President Barack Obama's deputy national security adviser broke his silence Friday to deliver a passionate defense of his boss Susan Rice.
Ben Rhodes called charges by Republicans that she spied on Donald Trump and his staff "a wild goose chase," for which they should apologize.
"Frankly what I think we saw is an absolutely disgraceful attempt to smear Susan Rice's reputation yet again for just doing her job," Rhodes said on MSNBC's "Andrea Mitchell Reports."
"Even what they are alleging she did would have been a very routine thing that any senior national security official might do in the course of their day."
Earlier this month, Bloomberg's Eli Lake reported that White House lawyers discovered Rice had requested the identities of U.S. persons in raw intelligence reports connected to the Donald Trump transition and campaign.
The pattern of Rice's requests was discovered in a National Security Council review of the government's policy on unmasking the identities of "individuals in the U.S. who are not targets of electronic eavesdropping, but whose communications are collected incidentally," according to Lake.
That prompted some Republicans to call for an investigation of Rice for an alleged "abuse of power."
In his first television interview since leaving the White House, Rhodes insisted: "Susan Rice was just the latest example of them trying to justify a false tweet from President Trump about being wiretapped."
He was referring to Trump's charge in March that Obama had wiretapped Trump Tower in the final weeks of the presidential campaign — an allegation that was debunked by U.S. intelligence officials.
"They know there's no evidence to substantiate that. They've been on a wild goose chase in search of that evidence. Susan Rice did her job, she did it admirably, and I think they owe her an apology," Rhodes said.
He also criticized Trump's assertion that Iran is not living up to the spirit of the nuclear-arms agreement that was hammered out under the Obama administration.
"Iran is complying with the nuclear deal. So I have no idea what President Trump is talking about.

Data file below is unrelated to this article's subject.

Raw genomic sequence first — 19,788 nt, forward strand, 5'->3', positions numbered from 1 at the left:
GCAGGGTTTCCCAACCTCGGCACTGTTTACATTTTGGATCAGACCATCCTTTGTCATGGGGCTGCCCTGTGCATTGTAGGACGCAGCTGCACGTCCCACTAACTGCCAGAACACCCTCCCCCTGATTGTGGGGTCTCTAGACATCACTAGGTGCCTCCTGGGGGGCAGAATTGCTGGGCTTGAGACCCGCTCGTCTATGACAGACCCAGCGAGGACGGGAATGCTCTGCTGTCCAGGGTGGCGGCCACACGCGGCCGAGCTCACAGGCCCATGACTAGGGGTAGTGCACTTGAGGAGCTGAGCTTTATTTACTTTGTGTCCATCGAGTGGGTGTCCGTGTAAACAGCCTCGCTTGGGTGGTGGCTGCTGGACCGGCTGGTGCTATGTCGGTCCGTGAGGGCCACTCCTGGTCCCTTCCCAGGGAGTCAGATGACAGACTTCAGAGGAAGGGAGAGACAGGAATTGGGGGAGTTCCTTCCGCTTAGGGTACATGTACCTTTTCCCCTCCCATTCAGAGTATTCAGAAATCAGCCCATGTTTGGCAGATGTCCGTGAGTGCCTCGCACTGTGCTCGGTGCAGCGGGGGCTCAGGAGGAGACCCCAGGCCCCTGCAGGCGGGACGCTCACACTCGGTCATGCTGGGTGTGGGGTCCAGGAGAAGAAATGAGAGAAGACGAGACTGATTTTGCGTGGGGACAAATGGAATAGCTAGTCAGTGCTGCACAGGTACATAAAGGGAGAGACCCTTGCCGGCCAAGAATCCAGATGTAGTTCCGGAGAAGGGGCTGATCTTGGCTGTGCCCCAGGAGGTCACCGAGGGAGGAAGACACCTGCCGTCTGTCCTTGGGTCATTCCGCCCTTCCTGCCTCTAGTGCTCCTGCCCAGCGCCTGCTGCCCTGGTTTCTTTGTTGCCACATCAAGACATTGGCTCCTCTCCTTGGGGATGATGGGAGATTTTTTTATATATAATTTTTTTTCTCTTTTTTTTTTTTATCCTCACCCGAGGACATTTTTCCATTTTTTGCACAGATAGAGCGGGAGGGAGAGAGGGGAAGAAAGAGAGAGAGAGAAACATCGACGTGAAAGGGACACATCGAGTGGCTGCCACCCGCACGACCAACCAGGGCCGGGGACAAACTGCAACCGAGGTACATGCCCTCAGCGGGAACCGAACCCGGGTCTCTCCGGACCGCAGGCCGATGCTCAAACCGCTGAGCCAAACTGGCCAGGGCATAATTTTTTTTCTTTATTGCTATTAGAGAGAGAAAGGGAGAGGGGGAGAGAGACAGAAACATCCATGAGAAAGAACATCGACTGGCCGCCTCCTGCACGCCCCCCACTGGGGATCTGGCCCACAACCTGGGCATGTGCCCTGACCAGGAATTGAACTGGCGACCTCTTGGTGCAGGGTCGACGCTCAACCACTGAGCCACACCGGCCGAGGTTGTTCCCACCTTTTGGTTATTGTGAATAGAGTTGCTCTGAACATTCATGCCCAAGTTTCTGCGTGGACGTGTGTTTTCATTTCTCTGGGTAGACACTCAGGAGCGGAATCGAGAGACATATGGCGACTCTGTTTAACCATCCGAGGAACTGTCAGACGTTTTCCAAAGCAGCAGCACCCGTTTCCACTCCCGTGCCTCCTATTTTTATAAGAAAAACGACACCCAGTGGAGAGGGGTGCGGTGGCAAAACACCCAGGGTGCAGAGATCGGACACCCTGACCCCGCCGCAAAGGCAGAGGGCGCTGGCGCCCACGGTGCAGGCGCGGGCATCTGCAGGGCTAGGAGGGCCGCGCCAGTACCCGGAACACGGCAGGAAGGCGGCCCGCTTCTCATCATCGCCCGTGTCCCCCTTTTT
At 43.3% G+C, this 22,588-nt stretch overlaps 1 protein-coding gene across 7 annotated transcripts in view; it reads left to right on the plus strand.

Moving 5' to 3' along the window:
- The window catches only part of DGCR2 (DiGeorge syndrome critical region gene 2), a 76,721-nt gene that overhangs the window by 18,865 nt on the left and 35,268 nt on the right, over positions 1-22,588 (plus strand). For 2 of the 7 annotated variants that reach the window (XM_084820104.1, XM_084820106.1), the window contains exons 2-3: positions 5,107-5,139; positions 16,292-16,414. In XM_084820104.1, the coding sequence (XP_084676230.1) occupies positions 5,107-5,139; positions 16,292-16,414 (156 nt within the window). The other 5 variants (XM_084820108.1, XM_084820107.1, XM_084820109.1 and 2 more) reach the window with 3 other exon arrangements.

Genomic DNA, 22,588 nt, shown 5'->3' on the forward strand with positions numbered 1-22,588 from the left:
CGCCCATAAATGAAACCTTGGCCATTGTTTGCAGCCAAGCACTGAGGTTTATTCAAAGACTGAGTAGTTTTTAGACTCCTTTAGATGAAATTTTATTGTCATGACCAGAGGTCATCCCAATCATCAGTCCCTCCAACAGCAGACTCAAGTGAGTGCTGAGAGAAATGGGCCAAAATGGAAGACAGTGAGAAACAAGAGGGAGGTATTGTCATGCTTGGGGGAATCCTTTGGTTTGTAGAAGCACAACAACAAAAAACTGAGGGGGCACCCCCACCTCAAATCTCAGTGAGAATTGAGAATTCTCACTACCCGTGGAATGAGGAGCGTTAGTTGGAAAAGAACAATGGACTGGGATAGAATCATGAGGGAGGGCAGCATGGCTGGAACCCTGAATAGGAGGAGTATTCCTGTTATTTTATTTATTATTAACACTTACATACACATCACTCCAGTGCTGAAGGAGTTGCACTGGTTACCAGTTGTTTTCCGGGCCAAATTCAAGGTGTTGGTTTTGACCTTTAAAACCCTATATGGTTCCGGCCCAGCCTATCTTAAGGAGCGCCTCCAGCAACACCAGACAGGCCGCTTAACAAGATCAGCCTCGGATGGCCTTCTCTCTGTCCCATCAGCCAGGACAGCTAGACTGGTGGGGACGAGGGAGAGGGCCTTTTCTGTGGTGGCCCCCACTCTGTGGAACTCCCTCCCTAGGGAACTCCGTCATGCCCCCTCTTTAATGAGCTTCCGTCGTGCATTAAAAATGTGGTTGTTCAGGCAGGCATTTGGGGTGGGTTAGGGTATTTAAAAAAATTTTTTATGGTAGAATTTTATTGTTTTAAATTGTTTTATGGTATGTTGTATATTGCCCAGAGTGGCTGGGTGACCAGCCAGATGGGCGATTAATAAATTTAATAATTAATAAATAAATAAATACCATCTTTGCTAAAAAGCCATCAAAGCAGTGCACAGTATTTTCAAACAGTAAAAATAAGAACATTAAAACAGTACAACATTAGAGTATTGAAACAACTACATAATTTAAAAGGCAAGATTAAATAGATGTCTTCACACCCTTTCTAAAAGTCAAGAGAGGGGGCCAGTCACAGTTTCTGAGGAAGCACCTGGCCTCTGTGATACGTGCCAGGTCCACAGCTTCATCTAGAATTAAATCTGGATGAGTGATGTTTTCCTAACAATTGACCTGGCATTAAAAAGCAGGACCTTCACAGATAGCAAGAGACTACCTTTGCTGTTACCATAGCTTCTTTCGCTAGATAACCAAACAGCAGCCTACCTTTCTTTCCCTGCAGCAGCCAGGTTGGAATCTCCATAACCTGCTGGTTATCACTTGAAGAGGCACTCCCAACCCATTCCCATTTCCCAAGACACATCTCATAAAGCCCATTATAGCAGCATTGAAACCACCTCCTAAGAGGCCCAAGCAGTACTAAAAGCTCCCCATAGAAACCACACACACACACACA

"Certainly, it is the case that there are other Iranian behaviors like its support for terrorism that we strongly objected to and I'm sure the Trump administration does," Rhodes told Andrea Mitchell.
"But the bottom line is, you would rather have the country not have a nuclear weapon that engages in that type of behavior. They certified themselves that the deal is working. Iran is complying, and they should stick to it."
He said the Iran deal is what is made in order to avoid tense situations like the one in North Korea, where its leader Kim Jong Un is testing missiles and issuing threats about nuclear attacks.
"We have inspectors in Iran. We have limitations on the Iranian program so they do not have a nuclear weapon. In North Korea, you see what happens when there is no deal. They have a nuclear capability, they're testing nuclear weapons, they're testing missiles," Rhodes said.
"You would prefer to not have a second nuclear crisis. And if this administration tears up the Iran deal, they will be committing one of the biggest self-inflicted wounds that I could imagine in foreign policy, because basically they would be creating a second nuclear crisis for themselves when frankly the Iran deal solves that problem."
To solve the North Korean threat, Rhodes suggest "a coordination of pressure and sanctions on the North Koreans, but then the pursuit of some type of diplomacy that at least freezes their program."
"Because what you don't want is for the program to evolve to a capability where they can put a warhead on a long-range missile that can hit the United States. If we can at least get to a pause button through diplomacy backed by pressure, I think that buys some time and space to deal with the problem.
"What they have done instead is issued these threats, raised expectations, their strategic patience is over. All kinds of, I think, loose talk around potential military actions, announcing aircraft carriers that are going in the wrong direction headed towards North Korea. So I don't think they really know what they intend to do to follow through on their tough talk."
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